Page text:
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Jan. 10, 2021, 8:34 p.m. EST

Toomey becomes second Senate Republican to call for Trump’s removal from office

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Associated Press

WASHINGTON (AP) — With impeachment planning intensifying, two Republican senators want President Donald Trump to resign immediately as efforts mount to prevent Trump from ever again holding elective office in the wake of deadly riots at the Capitol.

House Democrats are expected to introduce articles of impeachment on Monday and vote as soon as Tuesday. The strategy would be to condemn the president’s actions swiftly but delay an impeachment trial in the Senate for 100 days. That would allow President-elect Joe Biden to focus on other priorities as soon as he is inaugurated Jan. 20.

Rep. Jim Clyburn, the third-ranking House Democrat and a top Biden ally, laid out the ideas Sunday as the country came to grips with the siege at the Capitol by Trump loyalists trying to overturn the election results. “Let’s give President-elect Biden the 100 days he needs to get his agenda off and running,” Clyburn said.

Pressure was mounting for Trump to leave office even before his term ended amid alarming concerns of more unrest ahead of the inauguration.

The president whipped up the mob that stormed the Capitol, sent lawmakers into hiding and left five dead.

Sen. Pat Toomey of Pennsylvania on Sunday joined fellow Republican Sen. Lisa Murkowski of Alaska in calling for Trump to “resign and go away as soon as possible.”

“I think the president has disqualified himself from ever, certainly, serving in office again,” Toomey said. “I don’t think he is electable in any way.”

The second-term Pennsylvanian, who has announced his intention to retire from the Senate in 2023, said Trump could face criminal liability for his role in Wednesday’s riot .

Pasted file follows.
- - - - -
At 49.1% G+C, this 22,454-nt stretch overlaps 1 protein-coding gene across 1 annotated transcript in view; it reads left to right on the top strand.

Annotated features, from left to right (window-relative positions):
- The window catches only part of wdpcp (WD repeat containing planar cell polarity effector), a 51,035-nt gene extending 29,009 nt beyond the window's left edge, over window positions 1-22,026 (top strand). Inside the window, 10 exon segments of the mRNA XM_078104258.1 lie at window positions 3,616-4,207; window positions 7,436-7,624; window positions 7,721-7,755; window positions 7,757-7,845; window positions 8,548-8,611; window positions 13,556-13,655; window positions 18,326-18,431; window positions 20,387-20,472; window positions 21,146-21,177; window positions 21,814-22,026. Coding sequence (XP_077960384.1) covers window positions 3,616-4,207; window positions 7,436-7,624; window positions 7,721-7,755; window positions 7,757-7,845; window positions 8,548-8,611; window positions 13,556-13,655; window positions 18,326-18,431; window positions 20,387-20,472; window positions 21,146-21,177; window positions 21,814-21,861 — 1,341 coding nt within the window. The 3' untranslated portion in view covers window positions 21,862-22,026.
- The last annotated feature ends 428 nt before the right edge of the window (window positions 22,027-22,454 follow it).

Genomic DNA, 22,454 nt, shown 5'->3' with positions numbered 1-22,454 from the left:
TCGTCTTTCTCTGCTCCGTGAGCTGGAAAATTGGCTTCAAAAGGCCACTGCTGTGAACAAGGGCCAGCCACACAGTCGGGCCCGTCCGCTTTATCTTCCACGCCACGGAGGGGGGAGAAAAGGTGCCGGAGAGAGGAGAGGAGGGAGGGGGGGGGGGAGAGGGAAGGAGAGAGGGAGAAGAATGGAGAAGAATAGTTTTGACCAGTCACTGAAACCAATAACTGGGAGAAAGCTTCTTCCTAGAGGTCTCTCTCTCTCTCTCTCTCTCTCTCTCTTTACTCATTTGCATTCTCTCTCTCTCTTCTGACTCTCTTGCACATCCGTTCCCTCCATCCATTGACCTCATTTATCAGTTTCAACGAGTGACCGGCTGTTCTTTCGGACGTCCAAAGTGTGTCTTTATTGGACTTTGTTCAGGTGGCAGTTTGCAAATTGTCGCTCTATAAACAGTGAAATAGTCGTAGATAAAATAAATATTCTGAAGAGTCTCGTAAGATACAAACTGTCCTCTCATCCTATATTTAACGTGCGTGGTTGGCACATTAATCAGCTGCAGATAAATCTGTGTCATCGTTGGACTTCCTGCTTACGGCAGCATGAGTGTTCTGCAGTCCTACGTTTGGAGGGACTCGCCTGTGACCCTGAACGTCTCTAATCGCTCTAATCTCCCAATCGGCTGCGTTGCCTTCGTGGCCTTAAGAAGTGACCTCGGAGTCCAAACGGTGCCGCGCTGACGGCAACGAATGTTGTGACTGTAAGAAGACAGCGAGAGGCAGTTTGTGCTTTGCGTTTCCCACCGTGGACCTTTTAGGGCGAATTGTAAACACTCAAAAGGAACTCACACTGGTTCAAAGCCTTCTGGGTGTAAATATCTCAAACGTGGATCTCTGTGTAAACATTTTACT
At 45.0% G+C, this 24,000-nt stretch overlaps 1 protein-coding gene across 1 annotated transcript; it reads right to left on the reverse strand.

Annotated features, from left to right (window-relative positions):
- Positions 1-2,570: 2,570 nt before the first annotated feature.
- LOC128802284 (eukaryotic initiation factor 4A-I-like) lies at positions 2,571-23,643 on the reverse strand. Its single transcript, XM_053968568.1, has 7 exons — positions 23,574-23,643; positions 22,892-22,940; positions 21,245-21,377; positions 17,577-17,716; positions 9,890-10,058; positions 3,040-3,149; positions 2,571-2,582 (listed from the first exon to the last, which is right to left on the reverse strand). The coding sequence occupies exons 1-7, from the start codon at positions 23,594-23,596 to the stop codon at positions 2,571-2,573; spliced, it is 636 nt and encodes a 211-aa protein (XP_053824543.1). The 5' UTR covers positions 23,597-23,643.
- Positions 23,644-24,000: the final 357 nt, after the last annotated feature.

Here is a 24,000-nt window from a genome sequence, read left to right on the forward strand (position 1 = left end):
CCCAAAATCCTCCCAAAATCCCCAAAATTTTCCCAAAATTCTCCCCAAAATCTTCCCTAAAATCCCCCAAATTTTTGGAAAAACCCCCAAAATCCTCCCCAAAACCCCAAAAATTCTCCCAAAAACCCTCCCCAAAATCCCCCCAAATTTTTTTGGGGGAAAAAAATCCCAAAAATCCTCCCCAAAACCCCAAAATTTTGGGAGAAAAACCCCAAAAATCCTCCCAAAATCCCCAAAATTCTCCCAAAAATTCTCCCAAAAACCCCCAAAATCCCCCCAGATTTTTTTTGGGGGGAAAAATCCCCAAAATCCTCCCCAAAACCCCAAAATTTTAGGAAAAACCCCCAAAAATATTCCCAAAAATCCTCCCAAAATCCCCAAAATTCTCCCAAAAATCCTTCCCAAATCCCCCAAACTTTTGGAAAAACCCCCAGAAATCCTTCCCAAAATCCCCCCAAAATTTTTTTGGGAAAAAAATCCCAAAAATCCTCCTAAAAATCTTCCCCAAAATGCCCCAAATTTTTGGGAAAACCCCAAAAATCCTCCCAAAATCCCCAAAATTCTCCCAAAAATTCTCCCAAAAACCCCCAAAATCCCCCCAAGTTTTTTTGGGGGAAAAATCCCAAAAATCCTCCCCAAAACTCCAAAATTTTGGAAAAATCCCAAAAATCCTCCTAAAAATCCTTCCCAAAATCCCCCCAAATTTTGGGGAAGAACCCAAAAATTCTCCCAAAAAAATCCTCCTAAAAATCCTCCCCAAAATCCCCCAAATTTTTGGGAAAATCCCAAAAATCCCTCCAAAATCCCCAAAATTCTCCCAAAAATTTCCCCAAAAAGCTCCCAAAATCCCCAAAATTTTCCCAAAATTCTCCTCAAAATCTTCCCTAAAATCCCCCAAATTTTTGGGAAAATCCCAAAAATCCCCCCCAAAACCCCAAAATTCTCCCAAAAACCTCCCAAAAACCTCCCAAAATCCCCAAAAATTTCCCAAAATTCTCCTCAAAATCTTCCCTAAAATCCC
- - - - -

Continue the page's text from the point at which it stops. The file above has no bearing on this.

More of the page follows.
Murkowski, who has long voiced her exasperation with Trump’s conduct in office, told the Anchorage Daily News on Friday that Trump simply “needs to get out.”

A third Republican, Sen. Roy Blunt, of Missouri, did not go that far, but on Sunday he warned Trump to be “very careful” in his final days in office.

Corporate America began to tie its reaction to the Capitol riots by tying them to campaign contributions.

See: No more Marriott money for Ted Cruz, Josh Hawley or any Senate Republican who voted against certifying Joe Biden’s election

Blue Cross Blue Shield Association’s CEO, Kim Keck, said it will not contribute to those lawmakers — all Republicans — who supported challenges to Biden’s Electoral College win. The group “will suspend contributions to those lawmakers who voted to undermine our democracy,” Kim said.

Citigroup /zigman2/quotes/207741460/composite C -1.73% did not single out lawmakers aligned with Trump’s effort to overturn the election, but said it would be pausing all federal political donations for the first three months of the year. Citi’s head of global government affairs, Candi Wolff, said in a Friday memo to employees, “We want you to be assured that we will not support candidates who do not respect the rule of law.”

House leaders, furious after the insurrection, appear determined to act against Trump despite the short timeline.

Late Saturday, House Speaker Nancy Pelosi of California convened a conference call with her leadership team and sent a letter to her colleagues reiterating that Trump must be held accountable . She told her caucus, now scattered across the country on a two-week recess, to “be prepared to return to Washington this week” but did not say outright that there would be a vote on impeachment.

“It is absolutely essential that those who perpetrated the assault on our democracy be held accountable,” Pelosi wrote. “There must be a recognition that this desecration was instigated by the President.”

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